Recently the term "echo chamber" has been used to describe things with which one disagrees with or doesn't want to hear again.
Last Sunday, in his Seattle PI column, Joel Connelly, making a strong and passionate defense of Al Gore and his climate change colleague, used it again. I wasn't struck so much by the data he was presenting, but by the method in which he was presenting it---a method that is taking on the characteristics of a formula.
Let's call it the "Echo Chamber Formula."
This is how it works.
1. Echo chamber
If it isn't new, it isn't true. Discredit historical components that do not support the agenda. In defense of the comments made by global warming advocates at the University of East Anglia in Britain, he says it's no big deal. They were merely caught in "gossipy conversation about how to discredit global warming critics."
It is a big deal and it will likely become even bigger as the investigations begin. If the kind of climate legislation that is presently being proposed becomes law, it could be the proverbial "last straw" in breaking the back of America.
He says the critic's data and comments are a "Classic example of Junk Propaganda." "The klutzy profs at East Anglia," he says, "have become devil figures in a canny disinformation campaign, directed into an ideologues' echo chamber." Although they said what they said, I don't want to hear it any more, because it is contrary to where we want to go.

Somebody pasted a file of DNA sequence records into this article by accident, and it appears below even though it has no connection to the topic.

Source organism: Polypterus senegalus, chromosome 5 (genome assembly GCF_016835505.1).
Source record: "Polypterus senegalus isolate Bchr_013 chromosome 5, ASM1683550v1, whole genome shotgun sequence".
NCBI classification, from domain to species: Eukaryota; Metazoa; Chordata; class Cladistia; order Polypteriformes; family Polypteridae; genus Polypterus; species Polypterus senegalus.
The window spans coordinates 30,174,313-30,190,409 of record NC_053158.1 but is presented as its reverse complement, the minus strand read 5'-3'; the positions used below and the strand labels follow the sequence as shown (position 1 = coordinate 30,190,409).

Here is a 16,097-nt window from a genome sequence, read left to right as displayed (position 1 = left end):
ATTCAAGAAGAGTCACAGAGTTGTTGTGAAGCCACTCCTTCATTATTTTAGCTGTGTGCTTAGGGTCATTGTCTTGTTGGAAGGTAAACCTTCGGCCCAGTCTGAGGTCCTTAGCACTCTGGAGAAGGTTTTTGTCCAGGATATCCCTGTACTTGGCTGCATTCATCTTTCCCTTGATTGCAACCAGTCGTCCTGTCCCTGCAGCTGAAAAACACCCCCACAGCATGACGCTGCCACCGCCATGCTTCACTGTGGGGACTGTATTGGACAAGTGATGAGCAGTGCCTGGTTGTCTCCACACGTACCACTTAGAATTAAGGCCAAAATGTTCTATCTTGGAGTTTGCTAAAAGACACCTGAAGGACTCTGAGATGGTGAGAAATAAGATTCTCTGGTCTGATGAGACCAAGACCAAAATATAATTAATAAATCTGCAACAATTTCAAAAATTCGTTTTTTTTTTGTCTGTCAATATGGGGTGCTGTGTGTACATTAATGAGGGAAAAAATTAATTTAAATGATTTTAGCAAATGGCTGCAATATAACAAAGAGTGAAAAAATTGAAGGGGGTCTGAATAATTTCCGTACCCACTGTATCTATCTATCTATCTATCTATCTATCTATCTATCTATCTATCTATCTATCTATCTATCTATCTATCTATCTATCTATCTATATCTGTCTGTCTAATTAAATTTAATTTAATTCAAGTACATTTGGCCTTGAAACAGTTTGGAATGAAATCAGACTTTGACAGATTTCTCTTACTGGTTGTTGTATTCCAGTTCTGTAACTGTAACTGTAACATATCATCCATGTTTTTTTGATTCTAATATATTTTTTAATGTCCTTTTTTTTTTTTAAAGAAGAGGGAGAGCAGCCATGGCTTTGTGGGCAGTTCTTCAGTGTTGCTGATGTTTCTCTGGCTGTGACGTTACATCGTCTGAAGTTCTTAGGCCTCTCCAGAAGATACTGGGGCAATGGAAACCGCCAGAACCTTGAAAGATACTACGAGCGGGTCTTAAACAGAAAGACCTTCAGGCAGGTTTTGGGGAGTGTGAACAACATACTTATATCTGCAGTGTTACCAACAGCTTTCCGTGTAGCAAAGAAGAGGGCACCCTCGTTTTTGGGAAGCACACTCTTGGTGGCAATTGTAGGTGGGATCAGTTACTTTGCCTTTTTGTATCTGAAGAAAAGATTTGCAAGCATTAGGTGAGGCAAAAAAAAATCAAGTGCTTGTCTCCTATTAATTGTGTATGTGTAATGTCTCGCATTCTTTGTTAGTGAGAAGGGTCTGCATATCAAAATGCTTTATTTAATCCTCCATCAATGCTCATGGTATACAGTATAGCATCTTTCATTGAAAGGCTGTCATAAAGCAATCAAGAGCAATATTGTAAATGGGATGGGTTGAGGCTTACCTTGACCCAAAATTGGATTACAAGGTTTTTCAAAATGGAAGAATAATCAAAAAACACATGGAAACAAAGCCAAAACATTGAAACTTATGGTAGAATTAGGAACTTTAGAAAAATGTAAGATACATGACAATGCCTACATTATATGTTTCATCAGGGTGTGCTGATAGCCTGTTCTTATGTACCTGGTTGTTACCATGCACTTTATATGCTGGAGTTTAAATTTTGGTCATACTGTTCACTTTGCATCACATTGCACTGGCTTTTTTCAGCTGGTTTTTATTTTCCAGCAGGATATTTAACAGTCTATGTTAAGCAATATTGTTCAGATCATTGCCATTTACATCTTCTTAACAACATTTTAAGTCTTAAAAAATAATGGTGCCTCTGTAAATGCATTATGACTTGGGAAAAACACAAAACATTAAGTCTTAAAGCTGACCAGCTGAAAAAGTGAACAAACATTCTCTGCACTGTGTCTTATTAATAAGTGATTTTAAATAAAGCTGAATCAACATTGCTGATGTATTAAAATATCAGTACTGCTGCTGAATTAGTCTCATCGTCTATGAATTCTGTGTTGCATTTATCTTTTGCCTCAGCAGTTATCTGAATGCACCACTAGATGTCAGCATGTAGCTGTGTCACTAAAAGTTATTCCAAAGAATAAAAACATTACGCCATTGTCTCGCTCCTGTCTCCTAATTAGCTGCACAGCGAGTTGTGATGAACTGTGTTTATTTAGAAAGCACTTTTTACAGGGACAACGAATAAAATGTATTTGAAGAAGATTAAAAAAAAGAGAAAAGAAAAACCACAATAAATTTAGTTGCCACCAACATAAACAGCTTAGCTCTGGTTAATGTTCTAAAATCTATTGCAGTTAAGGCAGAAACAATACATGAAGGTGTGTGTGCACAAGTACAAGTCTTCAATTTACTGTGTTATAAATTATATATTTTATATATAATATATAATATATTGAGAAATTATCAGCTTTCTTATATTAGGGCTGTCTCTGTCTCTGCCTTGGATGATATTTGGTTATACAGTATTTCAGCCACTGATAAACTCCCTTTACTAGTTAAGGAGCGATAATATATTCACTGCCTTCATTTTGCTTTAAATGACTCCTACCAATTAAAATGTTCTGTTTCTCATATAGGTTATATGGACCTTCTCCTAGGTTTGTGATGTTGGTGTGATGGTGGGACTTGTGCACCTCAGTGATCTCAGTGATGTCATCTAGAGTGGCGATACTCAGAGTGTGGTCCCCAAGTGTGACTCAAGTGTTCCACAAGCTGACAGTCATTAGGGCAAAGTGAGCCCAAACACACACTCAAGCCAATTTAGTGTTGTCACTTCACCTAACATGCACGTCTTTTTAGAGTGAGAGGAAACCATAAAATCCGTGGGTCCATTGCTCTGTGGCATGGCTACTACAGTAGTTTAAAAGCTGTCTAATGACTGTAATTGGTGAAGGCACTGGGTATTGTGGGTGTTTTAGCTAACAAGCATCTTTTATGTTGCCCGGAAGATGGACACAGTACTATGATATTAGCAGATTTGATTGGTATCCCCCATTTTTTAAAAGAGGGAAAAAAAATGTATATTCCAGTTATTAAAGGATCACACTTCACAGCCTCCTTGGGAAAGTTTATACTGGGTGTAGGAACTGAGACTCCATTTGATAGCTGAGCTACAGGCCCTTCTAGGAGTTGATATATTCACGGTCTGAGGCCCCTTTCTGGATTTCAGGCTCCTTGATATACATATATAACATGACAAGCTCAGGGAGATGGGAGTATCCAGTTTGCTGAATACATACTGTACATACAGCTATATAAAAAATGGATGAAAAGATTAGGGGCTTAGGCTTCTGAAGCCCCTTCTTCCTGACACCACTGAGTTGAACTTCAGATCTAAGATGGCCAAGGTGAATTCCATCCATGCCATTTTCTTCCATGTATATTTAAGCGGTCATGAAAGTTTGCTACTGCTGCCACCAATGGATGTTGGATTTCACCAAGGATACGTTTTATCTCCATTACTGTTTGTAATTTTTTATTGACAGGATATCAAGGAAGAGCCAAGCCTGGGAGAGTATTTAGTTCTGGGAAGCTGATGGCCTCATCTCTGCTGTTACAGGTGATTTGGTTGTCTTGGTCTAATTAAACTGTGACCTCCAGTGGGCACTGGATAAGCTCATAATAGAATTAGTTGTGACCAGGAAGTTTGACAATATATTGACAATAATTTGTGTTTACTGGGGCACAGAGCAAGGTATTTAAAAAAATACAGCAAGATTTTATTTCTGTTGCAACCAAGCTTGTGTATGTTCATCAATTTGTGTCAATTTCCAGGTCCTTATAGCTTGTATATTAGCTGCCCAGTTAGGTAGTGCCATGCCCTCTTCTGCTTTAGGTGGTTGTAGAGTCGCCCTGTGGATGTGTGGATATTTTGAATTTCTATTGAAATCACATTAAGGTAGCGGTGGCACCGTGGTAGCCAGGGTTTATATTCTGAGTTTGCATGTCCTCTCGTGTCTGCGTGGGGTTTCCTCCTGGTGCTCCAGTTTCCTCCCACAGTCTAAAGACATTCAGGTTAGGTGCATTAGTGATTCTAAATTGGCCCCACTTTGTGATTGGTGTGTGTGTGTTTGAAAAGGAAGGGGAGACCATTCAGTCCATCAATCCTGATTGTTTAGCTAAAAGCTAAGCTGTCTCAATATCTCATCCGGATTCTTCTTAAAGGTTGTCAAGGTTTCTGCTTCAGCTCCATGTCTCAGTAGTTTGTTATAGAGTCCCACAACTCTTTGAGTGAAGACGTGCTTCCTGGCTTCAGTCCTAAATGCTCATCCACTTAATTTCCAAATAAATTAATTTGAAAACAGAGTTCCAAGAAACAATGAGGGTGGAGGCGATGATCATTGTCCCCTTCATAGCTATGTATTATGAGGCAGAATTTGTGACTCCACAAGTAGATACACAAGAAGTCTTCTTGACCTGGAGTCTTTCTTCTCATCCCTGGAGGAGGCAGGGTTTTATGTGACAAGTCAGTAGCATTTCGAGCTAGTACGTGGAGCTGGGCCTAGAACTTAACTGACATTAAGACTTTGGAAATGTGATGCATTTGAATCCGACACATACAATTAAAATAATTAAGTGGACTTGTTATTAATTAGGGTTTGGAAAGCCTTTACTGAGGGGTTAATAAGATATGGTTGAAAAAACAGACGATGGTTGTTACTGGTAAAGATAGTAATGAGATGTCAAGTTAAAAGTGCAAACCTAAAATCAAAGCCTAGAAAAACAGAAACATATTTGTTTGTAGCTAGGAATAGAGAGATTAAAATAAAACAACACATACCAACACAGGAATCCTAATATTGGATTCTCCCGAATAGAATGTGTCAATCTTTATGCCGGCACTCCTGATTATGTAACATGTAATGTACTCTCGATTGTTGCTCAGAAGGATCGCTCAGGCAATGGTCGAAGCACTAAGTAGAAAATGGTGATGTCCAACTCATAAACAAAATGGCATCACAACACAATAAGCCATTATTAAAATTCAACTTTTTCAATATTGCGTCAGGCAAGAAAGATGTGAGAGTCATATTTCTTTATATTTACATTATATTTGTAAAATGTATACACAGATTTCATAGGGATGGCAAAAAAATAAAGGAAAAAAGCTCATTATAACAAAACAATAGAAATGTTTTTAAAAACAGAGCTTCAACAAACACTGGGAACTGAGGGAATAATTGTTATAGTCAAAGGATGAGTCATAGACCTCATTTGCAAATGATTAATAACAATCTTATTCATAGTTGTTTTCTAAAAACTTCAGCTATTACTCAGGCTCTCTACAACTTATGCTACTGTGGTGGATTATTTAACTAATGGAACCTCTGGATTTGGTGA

2. Attack the Messenger.
What the critics are saying cannot be true because those who are dissenting are, "Fox News, Rush Limbaugh, the Drudge Report and the right- wing Daily Telegraph in Britain."
Mr. Connelly says of these folks, "They sit in New York TV studios, the Daily Telegraph's city room and Drudge's Florida's digs and spout falsehoods: The distortions, in turn, are eaten up by an audience that is sour, sedentary and suspicious of change."
So if you do or have ever listened to Limbaugh, digested the Daily, or did the Drudge Report, you are as bad as the messengers themselves. You are, sour, sedentary and suspicious. And you're afraid of change. You are called a "denier".
3. Attack the Message.
Connelly says those who deny the global warming message, "never go near the actual conditions that scientists are measuring recording."
Why then are they so persistent in their attempt to silence and discredit those scientists who disagree?
The most amazing part is the explanation of why the "deniers" message is gaining traction.
Connelly says it's because, "newspapers are contracting faster than glaciers and polar icepacks." And why are newspapers contracting--or going out of business? Probably because they themselves have become an "echo chamber" of the far left.
To affirm his homily, Connelly asks everyone to turn in their book of truth: Al Gore's new book titled, "Our Choice". Together we read Gore's words. "With budgets shirking, many news organizations have relied on shortcuts in covering disputes: Rather than devoting the time and resources necessary to investigate competing claims, they commonly use the 'one-the-one-hand, on-the-other-hand' approach that can suggest a false symmetry between the merits of differing view points."
Connelly points out, "In other words, a flack's sound bite gets equal play with a scientist's finding."
At the heart of Mr. Gore's and his followers may well be best defined in the title of Mr. Gore's new book.
Indeed it is our choice. And as people become more informed, they become more inclined to resist the far left experiment.
Faith & Freedom
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